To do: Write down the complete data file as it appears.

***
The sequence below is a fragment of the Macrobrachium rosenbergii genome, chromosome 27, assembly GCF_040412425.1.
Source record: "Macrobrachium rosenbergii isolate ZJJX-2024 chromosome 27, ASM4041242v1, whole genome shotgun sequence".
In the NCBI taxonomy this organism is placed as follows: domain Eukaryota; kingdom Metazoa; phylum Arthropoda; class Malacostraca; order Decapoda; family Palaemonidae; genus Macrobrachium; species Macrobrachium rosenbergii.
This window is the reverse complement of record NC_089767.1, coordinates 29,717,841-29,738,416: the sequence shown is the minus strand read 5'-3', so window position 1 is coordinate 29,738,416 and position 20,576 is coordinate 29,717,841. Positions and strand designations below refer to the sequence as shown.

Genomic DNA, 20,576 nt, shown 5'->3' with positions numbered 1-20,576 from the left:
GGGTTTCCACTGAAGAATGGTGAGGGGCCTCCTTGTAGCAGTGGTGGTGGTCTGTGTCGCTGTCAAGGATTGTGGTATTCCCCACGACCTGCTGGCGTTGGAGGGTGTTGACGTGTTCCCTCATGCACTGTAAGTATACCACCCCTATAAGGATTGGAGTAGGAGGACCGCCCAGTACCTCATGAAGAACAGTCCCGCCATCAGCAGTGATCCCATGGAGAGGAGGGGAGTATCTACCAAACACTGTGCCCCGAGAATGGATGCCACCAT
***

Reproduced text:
The sequence below is a fragment of the Macrobrachium rosenbergii genome, chromosome 27, assembly GCF_040412425.1.
Source record: "Macrobrachium rosenbergii isolate ZJJX-2024 chromosome 27, ASM4041242v1, whole genome shotgun sequence".
In the NCBI taxonomy this organism is placed as follows: domain Eukaryota; kingdom Metazoa; phylum Arthropoda; class Malacostraca; order Decapoda; family Palaemonidae; genus Macrobrachium; species Macrobrachium rosenbergii.
This window is the reverse complement of record NC_089767.1, coordinates 29,717,841-29,738,416: the sequence shown is the minus strand read 5'-3', so window position 1 is coordinate 29,738,416 and position 20,576 is coordinate 29,717,841. Positions and strand designations below refer to the sequence as shown.

Genomic DNA, 20,576 nt, shown 5'->3' with positions numbered 1-20,576 from the left:
GGGTTTCCACTGAAGAATGGTGAGGGGCCTCCTTGTAGCAGTGGTGGTGGTCTGTGTCGCTGTCAAGGATTGTGGTATTCCCCACGACCTGCTGGCGTTGGAGGGTGTTGACGTGTTCCCTCATGCACTGTAAGTATACCACCCCTATAAGGATTGGAGTAGGAGGACCGCCCAGTACCTCATGAAGAACAGTCCCGCCATCAGCAGTGATCCCATGGAGAGGAGGGGAGTATCTACCAAACACTGTGCCCCGAGAATGGATGCCACCAT